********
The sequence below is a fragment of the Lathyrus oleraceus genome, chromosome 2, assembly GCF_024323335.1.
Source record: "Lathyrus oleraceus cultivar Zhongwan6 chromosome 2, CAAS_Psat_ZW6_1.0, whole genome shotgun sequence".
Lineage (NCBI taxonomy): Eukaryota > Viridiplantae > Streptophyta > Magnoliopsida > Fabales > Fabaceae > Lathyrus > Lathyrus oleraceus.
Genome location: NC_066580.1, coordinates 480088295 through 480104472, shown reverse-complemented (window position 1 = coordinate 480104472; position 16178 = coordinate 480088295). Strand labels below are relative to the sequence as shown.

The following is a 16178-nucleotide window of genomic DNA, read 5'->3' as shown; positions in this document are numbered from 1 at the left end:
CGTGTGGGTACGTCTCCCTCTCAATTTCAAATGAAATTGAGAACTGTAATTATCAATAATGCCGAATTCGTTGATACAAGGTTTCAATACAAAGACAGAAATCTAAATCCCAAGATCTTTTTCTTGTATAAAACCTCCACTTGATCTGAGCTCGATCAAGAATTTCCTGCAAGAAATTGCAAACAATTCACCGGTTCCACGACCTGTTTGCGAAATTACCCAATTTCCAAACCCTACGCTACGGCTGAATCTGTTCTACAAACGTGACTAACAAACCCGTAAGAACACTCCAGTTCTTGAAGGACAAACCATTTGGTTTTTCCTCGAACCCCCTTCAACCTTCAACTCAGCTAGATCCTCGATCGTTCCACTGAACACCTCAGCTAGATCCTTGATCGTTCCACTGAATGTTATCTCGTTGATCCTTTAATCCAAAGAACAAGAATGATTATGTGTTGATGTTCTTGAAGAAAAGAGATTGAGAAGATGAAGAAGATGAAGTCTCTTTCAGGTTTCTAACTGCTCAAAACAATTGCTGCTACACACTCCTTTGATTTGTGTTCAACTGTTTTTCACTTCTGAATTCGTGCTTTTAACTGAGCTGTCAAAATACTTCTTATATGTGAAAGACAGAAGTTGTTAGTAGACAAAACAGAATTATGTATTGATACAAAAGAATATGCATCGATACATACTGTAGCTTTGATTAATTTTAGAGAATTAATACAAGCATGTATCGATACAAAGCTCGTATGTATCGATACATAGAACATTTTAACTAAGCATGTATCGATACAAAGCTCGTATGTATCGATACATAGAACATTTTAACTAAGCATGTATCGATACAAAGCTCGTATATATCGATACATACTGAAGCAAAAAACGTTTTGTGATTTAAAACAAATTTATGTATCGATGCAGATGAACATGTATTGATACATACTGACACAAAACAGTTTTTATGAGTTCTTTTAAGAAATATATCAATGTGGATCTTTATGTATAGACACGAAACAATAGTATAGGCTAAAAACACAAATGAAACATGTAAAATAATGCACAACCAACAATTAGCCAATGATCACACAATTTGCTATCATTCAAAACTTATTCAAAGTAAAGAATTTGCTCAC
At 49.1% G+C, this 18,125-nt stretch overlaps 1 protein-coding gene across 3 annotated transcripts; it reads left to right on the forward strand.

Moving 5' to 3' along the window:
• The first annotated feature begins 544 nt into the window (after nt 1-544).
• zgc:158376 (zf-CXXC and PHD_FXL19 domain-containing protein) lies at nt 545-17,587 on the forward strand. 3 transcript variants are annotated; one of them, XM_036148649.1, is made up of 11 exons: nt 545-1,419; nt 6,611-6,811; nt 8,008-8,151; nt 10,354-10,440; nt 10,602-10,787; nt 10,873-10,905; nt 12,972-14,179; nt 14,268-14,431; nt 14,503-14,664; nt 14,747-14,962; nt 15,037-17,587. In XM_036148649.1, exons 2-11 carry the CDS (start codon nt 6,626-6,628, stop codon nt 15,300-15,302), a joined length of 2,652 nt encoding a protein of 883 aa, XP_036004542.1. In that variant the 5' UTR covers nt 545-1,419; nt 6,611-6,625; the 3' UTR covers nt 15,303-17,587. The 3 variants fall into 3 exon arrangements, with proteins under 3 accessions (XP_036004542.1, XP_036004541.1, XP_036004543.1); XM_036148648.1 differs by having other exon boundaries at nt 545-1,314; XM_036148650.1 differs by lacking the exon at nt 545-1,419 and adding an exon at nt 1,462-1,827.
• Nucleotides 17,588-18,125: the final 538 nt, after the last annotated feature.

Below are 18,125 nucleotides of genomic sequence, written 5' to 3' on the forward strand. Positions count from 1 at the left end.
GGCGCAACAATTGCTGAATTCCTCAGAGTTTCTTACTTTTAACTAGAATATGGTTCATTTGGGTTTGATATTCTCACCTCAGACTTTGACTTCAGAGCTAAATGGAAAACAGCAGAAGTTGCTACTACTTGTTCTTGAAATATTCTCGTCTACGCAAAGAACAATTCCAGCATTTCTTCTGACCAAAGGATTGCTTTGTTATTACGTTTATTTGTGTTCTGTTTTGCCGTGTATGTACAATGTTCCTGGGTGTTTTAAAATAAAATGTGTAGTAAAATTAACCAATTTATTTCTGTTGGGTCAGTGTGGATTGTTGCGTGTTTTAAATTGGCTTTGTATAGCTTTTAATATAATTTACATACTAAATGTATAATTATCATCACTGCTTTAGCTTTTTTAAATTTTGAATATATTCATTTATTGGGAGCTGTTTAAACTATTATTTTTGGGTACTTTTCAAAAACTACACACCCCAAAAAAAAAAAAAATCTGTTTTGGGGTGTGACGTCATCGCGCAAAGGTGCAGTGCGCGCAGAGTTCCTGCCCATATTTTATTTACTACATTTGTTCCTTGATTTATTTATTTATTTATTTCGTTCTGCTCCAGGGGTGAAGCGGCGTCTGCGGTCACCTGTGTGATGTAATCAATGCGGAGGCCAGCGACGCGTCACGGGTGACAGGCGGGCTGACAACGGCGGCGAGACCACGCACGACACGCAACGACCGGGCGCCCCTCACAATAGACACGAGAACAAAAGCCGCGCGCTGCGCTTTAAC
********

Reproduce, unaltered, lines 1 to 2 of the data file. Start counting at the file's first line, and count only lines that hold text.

The sequence below is a fragment of the Lathyrus oleraceus genome, chromosome 2, assembly GCF_024323335.1.
Source record: "Lathyrus oleraceus cultivar Zhongwan6 chromosome 2, CAAS_Psat_ZW6_1.0, whole genome shotgun sequence".